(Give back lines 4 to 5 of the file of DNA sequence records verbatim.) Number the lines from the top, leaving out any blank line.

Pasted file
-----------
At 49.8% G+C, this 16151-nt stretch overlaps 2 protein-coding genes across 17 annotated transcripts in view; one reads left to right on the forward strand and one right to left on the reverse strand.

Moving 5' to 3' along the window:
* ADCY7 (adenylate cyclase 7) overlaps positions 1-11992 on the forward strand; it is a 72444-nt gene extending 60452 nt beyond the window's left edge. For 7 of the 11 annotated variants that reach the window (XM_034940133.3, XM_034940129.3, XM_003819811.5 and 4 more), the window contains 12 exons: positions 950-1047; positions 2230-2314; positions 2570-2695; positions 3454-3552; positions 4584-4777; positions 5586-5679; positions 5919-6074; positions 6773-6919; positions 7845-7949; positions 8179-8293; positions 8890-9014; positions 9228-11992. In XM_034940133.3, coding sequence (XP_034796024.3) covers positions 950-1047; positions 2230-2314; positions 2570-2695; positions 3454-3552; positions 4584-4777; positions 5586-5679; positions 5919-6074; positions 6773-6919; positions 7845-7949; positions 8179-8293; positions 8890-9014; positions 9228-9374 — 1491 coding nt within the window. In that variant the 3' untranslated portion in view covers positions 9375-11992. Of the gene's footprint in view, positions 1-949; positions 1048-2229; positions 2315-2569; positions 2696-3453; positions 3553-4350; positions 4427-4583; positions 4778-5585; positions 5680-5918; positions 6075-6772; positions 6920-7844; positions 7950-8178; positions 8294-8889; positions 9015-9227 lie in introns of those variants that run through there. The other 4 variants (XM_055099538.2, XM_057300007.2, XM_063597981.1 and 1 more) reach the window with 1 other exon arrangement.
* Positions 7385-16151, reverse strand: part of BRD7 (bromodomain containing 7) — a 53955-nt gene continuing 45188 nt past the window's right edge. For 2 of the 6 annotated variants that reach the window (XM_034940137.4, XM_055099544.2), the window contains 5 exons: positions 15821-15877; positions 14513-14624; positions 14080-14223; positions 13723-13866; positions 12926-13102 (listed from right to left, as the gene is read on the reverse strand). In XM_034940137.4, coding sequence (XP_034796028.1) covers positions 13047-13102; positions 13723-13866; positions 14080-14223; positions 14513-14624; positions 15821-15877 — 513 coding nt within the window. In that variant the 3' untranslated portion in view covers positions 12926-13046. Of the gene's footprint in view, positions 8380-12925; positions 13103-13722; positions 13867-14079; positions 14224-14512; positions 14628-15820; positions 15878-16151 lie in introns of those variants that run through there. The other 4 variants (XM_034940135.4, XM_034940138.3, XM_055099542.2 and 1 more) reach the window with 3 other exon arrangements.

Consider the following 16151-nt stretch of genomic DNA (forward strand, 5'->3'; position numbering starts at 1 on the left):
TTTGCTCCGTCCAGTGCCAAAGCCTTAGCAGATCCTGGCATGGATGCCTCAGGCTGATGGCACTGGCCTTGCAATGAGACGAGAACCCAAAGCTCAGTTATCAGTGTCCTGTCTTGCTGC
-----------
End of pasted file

* Positions 7385-16151, reverse strand: part of BRD7 (bromodomain containing 7) — a 53955-nt gene continuing 45188 nt past the window's right edge. For 2 of the 6 annotated variants that reach the window (XM_034940137.4, XM_055099544.2), the window contains 5 exons: positions 15821-15877; positions 14513-14624; positions 14080-14223; positions 13723-13866; positions 12926-13102 (listed from right to left, as the gene is read on the reverse strand). In XM_034940137.4, coding sequence (XP_034796028.1) covers positions 13047-13102; positions 13723-13866; positions 14080-14223; positions 14513-14624; positions 15821-15877 — 513 coding nt within the window. In that variant the 3' untranslated portion in view covers positions 12926-13046. Of the gene's footprint in view, positions 8380-12925; positions 13103-13722; positions 13867-14079; positions 14224-14512; positions 14628-15820; positions 15878-16151 lie in introns of those variants that run through there. The other 4 variants (XM_034940135.4, XM_034940138.3, XM_055099542.2 and 1 more) reach the window with 3 other exon arrangements.

Consider the following 16151-nt stretch of genomic DNA (forward strand, 5'->3'; position numbering starts at 1 on the left):